Cracking Down on Prepaid Cell Phones

It’s a sad thing when people who are supposed to have some level of intelligence show none of it.

That is how I feel about the latest from Washington, a place of bad ideas, where little is done to squelch them before too many people can hear and jump on the bandwagon.

Two senators have decided that it is too easy to get a prepaid cell phone and further your terrorist wishes, so everyone wishing to buy one must now be properly identified and tracked.

The problem with this is that the majority of cell phone users who use prepaid are honest, law-abiding, and have no terrorist tendencies (except perhaps when they hear how their elected representatives are using the time they have in Washington). Those few who are trying to do illegal things are going to find other ways of communicating, whether it is through different means, such as the use of two-way radios (also known as ham radio or citizen’s band radio), or resorting to the theft of already registered cell phones. This does not even touch upon the idea of cloning.

Obviously, there are more difficulties with each of these plans, but the newspapers show us each day how motivated these people are, and so any sort of change in the method of purchase of a prepaid cell phone is merely a small bump in the road for the committed terrorist.

What changes is the difficulty for honest people to live their lives in a less hassled manner, and the companies selling the phones would have to change the prices, to reflect all the paperwork and fact checking required. Who knows – there might have to be a 3 day waiting period to buy a prepaid cell phone, just so the regulations could be satisfied.

The article tells of how many other types of criminal activity have gone forth using the prepaid cell phone as a means of communication between the perpetrators. There is even a case cited where insider trading occurred using prepaid cell phones for communication.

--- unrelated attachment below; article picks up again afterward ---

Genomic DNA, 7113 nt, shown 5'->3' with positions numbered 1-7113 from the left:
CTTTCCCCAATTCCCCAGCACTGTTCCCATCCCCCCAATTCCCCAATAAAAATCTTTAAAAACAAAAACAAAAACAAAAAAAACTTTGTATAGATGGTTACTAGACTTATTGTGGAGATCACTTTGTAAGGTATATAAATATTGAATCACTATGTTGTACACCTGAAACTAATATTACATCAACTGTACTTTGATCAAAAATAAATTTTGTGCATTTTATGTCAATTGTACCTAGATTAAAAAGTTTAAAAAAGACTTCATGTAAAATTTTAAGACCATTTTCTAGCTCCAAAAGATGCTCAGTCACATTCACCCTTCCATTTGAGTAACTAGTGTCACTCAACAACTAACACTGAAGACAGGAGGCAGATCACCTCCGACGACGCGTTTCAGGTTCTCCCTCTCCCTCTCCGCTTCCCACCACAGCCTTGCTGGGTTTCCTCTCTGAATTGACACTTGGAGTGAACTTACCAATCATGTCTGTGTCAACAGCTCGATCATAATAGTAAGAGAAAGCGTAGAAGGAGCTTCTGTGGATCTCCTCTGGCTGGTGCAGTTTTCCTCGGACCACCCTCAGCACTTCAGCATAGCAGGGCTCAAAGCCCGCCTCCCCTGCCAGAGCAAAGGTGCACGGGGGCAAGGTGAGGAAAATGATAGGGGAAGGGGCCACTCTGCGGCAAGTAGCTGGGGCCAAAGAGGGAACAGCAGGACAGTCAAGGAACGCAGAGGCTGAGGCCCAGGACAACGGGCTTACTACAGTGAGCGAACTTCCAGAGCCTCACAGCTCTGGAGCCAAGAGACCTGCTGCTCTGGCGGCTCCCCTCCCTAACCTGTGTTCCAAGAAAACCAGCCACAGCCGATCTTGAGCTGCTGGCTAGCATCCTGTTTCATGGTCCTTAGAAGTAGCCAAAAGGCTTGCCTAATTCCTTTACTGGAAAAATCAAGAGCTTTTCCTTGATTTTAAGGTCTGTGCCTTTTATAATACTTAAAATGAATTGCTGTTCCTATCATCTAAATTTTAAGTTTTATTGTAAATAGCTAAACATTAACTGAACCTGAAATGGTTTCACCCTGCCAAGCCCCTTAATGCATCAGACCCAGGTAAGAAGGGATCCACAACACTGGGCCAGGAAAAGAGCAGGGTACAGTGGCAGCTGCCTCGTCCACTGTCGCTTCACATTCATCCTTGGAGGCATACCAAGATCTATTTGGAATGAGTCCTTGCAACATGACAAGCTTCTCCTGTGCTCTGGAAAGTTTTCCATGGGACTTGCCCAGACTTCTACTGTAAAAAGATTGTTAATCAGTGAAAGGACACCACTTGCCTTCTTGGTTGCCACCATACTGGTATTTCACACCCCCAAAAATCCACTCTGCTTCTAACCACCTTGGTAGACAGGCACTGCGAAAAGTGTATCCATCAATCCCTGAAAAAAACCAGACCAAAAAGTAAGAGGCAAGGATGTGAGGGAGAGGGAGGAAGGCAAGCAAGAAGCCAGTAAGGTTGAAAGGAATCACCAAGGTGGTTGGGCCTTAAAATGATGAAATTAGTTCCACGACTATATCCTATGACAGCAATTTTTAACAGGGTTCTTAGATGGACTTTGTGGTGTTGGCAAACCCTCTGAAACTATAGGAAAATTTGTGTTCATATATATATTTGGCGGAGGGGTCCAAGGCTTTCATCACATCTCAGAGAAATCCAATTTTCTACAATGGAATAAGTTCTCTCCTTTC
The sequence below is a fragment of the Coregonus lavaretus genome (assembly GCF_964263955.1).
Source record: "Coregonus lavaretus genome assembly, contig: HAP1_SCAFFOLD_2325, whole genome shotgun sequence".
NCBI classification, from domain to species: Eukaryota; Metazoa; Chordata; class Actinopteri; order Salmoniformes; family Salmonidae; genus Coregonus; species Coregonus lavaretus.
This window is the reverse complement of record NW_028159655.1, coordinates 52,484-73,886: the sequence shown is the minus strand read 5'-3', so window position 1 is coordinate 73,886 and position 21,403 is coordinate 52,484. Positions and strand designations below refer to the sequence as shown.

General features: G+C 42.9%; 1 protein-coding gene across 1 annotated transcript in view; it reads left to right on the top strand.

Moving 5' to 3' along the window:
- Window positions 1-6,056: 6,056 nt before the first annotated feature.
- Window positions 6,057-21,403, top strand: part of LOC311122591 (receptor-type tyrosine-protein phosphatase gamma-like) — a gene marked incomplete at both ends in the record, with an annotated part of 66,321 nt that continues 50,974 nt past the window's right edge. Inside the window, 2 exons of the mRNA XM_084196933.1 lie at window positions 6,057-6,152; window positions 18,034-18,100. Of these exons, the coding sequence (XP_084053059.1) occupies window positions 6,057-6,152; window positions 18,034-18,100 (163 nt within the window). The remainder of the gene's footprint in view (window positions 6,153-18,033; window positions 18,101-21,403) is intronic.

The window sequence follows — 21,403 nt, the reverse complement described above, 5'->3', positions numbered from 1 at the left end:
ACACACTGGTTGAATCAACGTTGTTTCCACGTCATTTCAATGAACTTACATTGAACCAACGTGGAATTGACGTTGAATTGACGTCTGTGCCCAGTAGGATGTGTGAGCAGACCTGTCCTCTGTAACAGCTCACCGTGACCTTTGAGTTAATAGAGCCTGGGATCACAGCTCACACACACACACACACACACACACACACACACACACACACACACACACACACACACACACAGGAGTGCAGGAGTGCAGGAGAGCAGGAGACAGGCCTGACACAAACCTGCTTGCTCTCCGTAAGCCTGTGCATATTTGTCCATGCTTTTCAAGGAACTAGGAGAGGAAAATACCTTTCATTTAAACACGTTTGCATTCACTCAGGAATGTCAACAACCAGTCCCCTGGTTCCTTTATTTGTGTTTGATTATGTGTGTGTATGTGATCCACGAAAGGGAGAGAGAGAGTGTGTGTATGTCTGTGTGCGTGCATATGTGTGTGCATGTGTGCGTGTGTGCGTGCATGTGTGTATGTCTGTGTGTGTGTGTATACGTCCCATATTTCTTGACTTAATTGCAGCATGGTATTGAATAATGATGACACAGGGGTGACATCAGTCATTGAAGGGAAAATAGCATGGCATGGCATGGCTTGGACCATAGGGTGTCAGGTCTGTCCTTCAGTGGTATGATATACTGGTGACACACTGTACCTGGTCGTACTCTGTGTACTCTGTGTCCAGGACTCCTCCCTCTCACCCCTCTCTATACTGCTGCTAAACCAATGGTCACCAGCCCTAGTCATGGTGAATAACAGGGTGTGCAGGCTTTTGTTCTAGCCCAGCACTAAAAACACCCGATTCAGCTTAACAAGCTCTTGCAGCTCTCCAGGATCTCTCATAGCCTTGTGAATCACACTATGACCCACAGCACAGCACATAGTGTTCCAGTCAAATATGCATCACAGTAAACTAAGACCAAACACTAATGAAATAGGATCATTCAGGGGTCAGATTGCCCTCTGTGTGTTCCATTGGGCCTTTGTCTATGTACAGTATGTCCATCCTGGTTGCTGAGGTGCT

While all of this is certainly true, putting the onus on the seller of the phones is not going to deter any but the least motivated among the criminal element. As I noted above, there are other ways of communication, including using levels of obfuscation, such as wireless communication with a netbook, having wireless 3g connectivity, with a coded word system, carried by Twitter.

The example simply shows that where there is a will, there is a way, and other factors should be considered before inconveniencing the greater public, for an undoubtedly small reward, in very narrow circumstances.

It is ludicrous to think we will stop communications between operatives of these organizations. Instead, we should be concentrating efforts on things like packet inspection and pattern recognition of intercepted communications.

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[special thanks to Reuters for disallowing any quotation of material]

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